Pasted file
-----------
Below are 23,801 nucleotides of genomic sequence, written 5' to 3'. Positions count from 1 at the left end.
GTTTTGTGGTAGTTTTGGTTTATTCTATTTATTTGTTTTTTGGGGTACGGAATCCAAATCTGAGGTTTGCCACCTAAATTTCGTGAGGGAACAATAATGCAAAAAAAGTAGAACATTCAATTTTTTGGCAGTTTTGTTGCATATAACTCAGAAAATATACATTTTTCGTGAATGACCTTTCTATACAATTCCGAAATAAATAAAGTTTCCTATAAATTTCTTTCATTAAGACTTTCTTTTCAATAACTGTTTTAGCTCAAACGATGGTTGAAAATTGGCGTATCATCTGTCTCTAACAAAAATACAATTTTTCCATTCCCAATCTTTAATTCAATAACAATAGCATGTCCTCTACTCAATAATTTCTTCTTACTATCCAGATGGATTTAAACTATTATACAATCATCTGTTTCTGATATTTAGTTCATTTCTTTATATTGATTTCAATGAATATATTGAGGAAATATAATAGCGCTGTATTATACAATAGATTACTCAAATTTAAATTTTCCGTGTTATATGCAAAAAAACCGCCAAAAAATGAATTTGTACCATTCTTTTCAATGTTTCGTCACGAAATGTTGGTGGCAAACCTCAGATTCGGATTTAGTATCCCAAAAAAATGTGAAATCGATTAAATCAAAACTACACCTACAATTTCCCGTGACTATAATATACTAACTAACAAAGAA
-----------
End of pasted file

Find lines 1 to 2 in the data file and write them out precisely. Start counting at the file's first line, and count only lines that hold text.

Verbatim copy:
Below are 23,801 nucleotides of genomic sequence, written 5' to 3'. Positions count from 1 at the left end.
GTTTTGTGGTAGTTTTGGTTTATTCTATTTATTTGTTTTTTGGGGTACGGAATCCAAATCTGAGGTTTGCCACCTAAATTTCGTGAGGGAACAATAATGCAAAAAAAGTAGAACATTCAATTTTTTGGCAGTTTTGTTGCATATAACTCAGAAAATATACATTTTTCGTGAATGACCTTTCTATACAATTCCGAAATAAATAAAGTTTCCTATAAATTTCTTTCATTAAGACTTTCTTTTCAATAACTGTTTTAGCTCAAACGATGGTTGAAAATTGGCGTATCATCTGTCTCTAACAAAAATACAATTTTTCCATTCCCAATCTTTAATTCAATAACAATAGCATGTCCTCTACTCAATAATTTCTTCTTACTATCCAGATGGATTTAAACTATTATACAATCATCTGTTTCTGATATTTAGTTCATTTCTTTATATTGATTTCAATGAATATATTGAGGAAATATAATAGCGCTGTATTATACAATAGATTACTCAAATTTAAATTTTCCGTGTTATATGCAAAAAAACCGCCAAAAAATGAATTTGTACCATTCTTTTCAATGTTTCGTCACGAAATGTTGGTGGCAAACCTCAGATTCGGATTTAGTATCCCAAAAAAATGTGAAATCGATTAAATCAAAACTACACCTACAATTTCCCGTGACTATAATATACTAACTAACAAAGAA